motel 15 

the back of my mouth tastes like spitslick vomit burns like vagrancy opens like a wound like vacancy. i’m fifteen but i’ve vacated my body a thousand times over just for boys that’d empty into anything clean. i’m fifteen but at night i pry off a hundred hydra hands ‘til i wake sticking to the sheets like a used condom. ha. at least i'm not empty. the light from that hall and flickerbuzz of those streets stuffed spoiled in my chest like it’s the backside dumpster. not empty as i let the vacancy sign sputter on--i don’t remember when he stopped, but i wish he hadn’t. maybe then i wouldn’t pretend that the shove back down was tenderness, that his grip didn’t squeeze all the blood from my wrists. maybe then my heart wouldn’t pound against the doors every night, begging to run into the black back after him.


rules for scavenging 

trust your fear of the dark even when the night feels like the promise in his hand around your wrist. unless it's cut open and gushing out on the pavement, a body stronger than yours is always a threat. even boys like him grow a new row of teeth every hour after sundown; even warm hands will push your shirt up past your breasts, cold sting, dig a blade between your ribs & slit straight down, leave your intestines hanging out. the street lamps will only catch on their soft smiles or their knuckles, clean and innocent, but think of the warm lit face of a rock and everything crawling beneath. think of what that means when the inside of your body is cold and dark and emptyemptyempty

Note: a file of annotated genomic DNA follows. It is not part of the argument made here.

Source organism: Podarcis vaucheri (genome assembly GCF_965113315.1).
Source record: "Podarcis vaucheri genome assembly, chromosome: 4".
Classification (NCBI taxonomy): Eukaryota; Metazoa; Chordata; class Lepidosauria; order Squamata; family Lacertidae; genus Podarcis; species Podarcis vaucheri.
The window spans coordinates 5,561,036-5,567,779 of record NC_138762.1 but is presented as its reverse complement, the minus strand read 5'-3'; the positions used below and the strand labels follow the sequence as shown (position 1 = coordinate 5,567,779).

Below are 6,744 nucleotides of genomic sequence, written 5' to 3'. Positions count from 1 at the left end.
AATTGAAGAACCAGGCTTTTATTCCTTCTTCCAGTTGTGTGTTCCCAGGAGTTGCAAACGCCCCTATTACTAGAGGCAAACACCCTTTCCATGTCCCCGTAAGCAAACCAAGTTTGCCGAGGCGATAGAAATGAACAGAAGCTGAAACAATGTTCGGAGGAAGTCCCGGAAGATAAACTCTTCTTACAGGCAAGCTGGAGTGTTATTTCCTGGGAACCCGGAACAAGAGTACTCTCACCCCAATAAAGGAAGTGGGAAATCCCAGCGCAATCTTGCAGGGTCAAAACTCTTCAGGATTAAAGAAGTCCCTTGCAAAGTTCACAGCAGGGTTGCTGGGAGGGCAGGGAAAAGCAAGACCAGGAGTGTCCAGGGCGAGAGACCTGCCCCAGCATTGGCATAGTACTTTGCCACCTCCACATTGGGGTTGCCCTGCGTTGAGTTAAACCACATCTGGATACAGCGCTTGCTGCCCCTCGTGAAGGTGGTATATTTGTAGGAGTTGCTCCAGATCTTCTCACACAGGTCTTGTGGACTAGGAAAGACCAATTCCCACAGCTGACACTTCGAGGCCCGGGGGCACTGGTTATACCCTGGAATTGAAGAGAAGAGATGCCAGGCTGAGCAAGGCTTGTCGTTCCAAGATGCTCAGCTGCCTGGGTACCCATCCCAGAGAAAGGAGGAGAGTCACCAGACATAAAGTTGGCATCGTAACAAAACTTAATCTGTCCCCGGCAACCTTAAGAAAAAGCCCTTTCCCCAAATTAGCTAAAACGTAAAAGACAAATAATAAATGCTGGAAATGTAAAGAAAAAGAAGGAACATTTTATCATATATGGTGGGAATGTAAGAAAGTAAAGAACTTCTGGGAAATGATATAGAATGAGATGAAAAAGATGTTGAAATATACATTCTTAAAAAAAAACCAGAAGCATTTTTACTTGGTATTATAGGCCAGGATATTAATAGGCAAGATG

6 March, 2021

Gabriella McField is in love with words and everything green, growing, and wild. Her work therefore often touches on the body or the wilderness in some way--you can read it in The Bitter Fruit Review and Velvet Fields, among others. When she's not writing poetry, she's working as the Co-Editor-in-Chief of Ogma Magazine. She tweets @parkmcfield.